Tupac Shakur: Gone But Not Forgotten

2829 words - 12 pages

When someone says Tupac Shakur, there is not a person in my generation that does not have some idea of who he is, that being said it is nearly impossible for me not to have a biased opinion towards him. Tupac Shakur was an individual with a passion to help his fellow struggling “niggas” by trying to improve the neighborhoods of those who were forced to grow up in the ghetto slums of the inner city. He survived a rough childhood that was filled with violence, drugs, and without a father. That caused him to be ungrounded by his mother all the time growing up. Lindon Barrett says, “A gangsta can’t out rhyme a bullet. And real gangsters rarely outlive them.” This was all too true for Tupac when he got shot at the age of 25. However while alive, he still fought to survive in a harsh world that shrugged him off as a lost cause or waste of time and effort. While he never truly escaped his lifestyle of drugs and dangerous people, Tupac was wiser than his inexperienced youth. Despite his various drug and assault charges, he still maintained a positive outlook on life and wanted all future generations to have a better chance of escaping the ghetto, with more opportunities and chances than he had ever hoped for. This is why Tupac should forever be remembered as a rapper that left a positive foot print in the world as well as a positive influence in the “rap game.” Tupac can be used as an example for some values that we should hold high in life as well as a standard we should all live up to. If we just highlighted the better aspects of Tupac’s life and left out the dark and gray areas, we would all be liars and ignorant to do so. We have all seen a motion picture film before. We know that with all of the good, must come a dose of evil. Tupac lived a very reckless and self harming life; it seemed as if he was waiting for his self destructing ways to catch up to him. Some people believe that because he was raised without a father figure he was almost doomed to the life of a “gangsta” or “hustla.” I believe a mother’s influence is just as important, if not more so.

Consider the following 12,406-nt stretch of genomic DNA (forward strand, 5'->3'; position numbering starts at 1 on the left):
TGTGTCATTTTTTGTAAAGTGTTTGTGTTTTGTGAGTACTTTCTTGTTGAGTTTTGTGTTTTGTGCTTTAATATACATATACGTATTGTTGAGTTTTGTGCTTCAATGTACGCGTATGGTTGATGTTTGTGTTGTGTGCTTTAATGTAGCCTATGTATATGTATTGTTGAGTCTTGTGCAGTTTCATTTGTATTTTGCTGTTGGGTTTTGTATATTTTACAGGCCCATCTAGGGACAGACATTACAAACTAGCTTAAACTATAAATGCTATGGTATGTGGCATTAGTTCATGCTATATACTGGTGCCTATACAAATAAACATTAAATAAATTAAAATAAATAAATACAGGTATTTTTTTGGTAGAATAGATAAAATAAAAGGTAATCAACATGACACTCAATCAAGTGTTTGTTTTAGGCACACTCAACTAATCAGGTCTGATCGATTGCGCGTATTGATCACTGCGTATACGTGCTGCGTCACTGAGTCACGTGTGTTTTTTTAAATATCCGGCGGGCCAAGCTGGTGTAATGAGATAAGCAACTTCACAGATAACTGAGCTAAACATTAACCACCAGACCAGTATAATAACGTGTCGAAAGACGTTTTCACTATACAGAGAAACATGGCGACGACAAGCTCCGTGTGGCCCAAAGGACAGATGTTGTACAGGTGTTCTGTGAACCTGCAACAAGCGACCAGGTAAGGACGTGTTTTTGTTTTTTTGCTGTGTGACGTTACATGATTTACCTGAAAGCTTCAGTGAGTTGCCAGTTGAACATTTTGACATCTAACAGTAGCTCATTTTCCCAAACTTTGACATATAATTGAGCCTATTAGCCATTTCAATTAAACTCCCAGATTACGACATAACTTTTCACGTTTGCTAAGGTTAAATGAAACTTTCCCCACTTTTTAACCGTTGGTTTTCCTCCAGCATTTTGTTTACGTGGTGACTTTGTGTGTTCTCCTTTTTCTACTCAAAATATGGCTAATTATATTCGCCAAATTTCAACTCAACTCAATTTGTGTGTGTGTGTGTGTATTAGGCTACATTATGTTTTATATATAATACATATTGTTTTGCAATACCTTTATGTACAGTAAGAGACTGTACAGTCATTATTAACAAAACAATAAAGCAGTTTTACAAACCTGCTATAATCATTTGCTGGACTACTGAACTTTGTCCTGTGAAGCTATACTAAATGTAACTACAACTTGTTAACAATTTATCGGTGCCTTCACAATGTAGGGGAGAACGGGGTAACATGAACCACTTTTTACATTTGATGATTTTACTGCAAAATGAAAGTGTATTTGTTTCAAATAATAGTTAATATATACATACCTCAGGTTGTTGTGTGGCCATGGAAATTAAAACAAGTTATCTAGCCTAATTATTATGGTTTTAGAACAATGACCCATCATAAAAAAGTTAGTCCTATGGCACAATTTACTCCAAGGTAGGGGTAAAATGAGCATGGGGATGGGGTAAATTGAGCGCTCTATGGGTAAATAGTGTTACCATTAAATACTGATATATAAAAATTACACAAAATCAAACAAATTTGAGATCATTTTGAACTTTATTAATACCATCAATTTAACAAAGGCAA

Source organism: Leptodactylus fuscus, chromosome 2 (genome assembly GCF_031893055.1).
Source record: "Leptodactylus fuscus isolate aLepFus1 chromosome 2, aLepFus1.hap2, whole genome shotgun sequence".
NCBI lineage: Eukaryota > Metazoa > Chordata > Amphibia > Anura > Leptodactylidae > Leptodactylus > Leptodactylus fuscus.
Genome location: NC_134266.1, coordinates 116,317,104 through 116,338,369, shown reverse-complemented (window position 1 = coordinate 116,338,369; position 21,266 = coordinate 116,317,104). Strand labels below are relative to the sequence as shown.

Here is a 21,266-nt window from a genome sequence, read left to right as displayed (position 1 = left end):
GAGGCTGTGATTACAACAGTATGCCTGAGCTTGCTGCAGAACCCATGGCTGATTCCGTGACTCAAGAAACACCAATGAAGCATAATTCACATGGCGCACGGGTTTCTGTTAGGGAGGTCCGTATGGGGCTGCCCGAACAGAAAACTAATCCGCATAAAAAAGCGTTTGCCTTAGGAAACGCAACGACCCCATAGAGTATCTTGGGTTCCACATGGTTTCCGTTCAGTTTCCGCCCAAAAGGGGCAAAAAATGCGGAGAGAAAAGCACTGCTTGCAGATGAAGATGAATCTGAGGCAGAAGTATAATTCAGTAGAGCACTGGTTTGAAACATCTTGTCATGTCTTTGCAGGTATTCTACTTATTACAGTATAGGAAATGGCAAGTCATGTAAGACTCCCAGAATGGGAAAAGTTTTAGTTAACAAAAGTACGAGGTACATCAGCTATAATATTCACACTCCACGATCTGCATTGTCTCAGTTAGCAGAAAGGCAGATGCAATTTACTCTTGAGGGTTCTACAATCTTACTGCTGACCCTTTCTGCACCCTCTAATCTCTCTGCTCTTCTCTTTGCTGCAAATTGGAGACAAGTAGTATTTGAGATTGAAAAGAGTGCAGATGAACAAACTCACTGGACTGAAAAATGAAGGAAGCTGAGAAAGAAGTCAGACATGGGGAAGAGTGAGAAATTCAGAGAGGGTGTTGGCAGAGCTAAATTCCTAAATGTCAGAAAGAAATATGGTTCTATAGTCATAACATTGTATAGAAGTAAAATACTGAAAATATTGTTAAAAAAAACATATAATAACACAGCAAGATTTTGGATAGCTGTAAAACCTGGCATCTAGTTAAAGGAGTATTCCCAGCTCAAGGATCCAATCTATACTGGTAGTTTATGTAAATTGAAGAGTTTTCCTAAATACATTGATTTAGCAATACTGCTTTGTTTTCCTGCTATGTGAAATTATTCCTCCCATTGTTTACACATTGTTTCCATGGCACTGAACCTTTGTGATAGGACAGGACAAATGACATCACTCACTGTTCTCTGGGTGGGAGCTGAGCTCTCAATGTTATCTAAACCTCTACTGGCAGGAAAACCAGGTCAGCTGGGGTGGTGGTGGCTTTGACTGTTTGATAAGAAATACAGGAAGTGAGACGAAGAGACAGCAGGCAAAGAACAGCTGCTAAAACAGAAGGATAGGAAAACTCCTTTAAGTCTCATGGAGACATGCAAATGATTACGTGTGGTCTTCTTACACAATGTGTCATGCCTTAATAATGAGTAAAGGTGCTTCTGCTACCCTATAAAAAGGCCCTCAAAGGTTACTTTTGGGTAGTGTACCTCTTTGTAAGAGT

Tupac was raised by his mother, Afeni Shakur, who spent most of her pregnancy in jail. He grew up respecting her, but hated her for her drug addiction she had developed. This addiction led to many bumps, or so it seemed like mountains, in Tupac’s life. Lindsey Waters says that the set of choices by Afeni, is partially to blame for Tupac’s dramatic life and bad life choices (85). I do not think that this is a solid theory because he had the ultimate say in his actions and poor choices. I am not disregarding that this had a negative influence on his life, I am just pointing out that we all have will power, no matter how small. This simply shows that he is not all to blame for his reckless behavior and the typical ‘I don’t give a fuck’ attitude (Shakur). A short piece entitled “Remembering Tupac Shakur” merely scratches the surface of a possibility that could have had a major impact on Tupac’s life....

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